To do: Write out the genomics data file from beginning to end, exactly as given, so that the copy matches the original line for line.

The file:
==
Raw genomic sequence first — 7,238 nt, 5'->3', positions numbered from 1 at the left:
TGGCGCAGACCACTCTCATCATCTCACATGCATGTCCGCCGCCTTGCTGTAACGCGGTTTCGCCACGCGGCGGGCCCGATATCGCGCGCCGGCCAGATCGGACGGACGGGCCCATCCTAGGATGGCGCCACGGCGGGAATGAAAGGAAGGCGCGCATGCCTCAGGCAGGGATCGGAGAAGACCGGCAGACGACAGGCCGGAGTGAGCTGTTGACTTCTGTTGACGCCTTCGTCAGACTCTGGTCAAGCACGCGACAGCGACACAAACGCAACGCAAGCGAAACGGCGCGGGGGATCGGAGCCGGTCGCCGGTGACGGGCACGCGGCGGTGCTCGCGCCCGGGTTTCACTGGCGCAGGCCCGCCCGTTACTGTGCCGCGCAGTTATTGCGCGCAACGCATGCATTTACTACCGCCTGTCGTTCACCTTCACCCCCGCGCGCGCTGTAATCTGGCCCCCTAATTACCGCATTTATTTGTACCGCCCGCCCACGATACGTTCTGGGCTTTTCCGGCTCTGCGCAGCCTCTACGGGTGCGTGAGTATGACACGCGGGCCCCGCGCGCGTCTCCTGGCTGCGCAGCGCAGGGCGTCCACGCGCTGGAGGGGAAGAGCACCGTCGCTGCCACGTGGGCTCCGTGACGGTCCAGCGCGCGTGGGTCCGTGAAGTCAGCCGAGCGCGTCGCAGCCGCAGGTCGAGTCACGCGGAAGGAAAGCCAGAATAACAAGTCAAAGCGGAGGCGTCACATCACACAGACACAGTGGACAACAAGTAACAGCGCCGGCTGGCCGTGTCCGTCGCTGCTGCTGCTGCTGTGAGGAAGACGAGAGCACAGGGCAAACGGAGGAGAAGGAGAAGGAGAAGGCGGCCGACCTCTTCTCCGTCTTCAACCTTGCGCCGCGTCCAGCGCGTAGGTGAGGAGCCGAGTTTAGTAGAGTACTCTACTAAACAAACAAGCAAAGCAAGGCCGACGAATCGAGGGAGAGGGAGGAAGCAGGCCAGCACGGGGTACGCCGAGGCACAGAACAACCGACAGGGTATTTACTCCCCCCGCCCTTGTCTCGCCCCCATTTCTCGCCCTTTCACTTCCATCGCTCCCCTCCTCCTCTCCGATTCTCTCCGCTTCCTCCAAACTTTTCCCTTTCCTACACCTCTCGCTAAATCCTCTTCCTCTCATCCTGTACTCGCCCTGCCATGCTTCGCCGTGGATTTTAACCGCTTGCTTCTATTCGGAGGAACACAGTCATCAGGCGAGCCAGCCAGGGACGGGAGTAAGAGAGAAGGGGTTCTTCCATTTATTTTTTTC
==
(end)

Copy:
Raw genomic sequence first — 7,238 nt, 5'->3', positions numbered from 1 at the left:
TGGCGCAGACCACTCTCATCATCTCACATGCATGTCCGCCGCCTTGCTGTAACGCGGTTTCGCCACGCGGCGGGCCCGATATCGCGCGCCGGCCAGATCGGACGGACGGGCCCATCCTAGGATGGCGCCACGGCGGGAATGAAAGGAAGGCGCGCATGCCTCAGGCAGGGATCGGAGAAGACCGGCAGACGACAGGCCGGAGTGAGCTGTTGACTTCTGTTGACGCCTTCGTCAGACTCTGGTCAAGCACGCGACAGCGACACAAACGCAACGCAAGCGAAACGGCGCGGGGGATCGGAGCCGGTCGCCGGTGACGGGCACGCGGCGGTGCTCGCGCCCGGGTTTCACTGGCGCAGGCCCGCCCGTTACTGTGCCGCGCAGTTATTGCGCGCAACGCATGCATTTACTACCGCCTGTCGTTCACCTTCACCCCCGCGCGCGCTGTAATCTGGCCCCCTAATTACCGCATTTATTTGTACCGCCCGCCCACGATACGTTCTGGGCTTTTCCGGCTCTGCGCAGCCTCTACGGGTGCGTGAGTATGACACGCGGGCCCCGCGCGCGTCTCCTGGCTGCGCAGCGCAGGGCGTCCACGCGCTGGAGGGGAAGAGCACCGTCGCTGCCACGTGGGCTCCGTGACGGTCCAGCGCGCGTGGGTCCGTGAAGTCAGCCGAGCGCGTCGCAGCCGCAGGTCGAGTCACGCGGAAGGAAAGCCAGAATAACAAGTCAAAGCGGAGGCGTCACATCACACAGACACAGTGGACAACAAGTAACAGCGCCGGCTGGCCGTGTCCGTCGCTGCTGCTGCTGCTGTGAGGAAGACGAGAGCACAGGGCAAACGGAGGAGAAGGAGAAGGAGAAGGCGGCCGACCTCTTCTCCGTCTTCAACCTTGCGCCGCGTCCAGCGCGTAGGTGAGGAGCCGAGTTTAGTAGAGTACTCTACTAAACAAACAAGCAAAGCAAGGCCGACGAATCGAGGGAGAGGGAGGAAGCAGGCCAGCACGGGGTACGCCGAGGCACAGAACAACCGACAGGGTATTTACTCCCCCCGCCCTTGTCTCGCCCCCATTTCTCGCCCTTTCACTTCCATCGCTCCCCTCCTCCTCTCCGATTCTCTCCGCTTCCTCCAAACTTTTCCCTTTCCTACACCTCTCGCTAAATCCTCTTCCTCTCATCCTGTACTCGCCCTGCCATGCTTCGCCGTGGATTTTAACCGCTTGCTTCTATTCGGAGGAACACAGTCATCAGGCGAGCCAGCCAGGGACGGGAGTAAGAGAGAAGGGGTTCTTCCATTTATTTTTTTC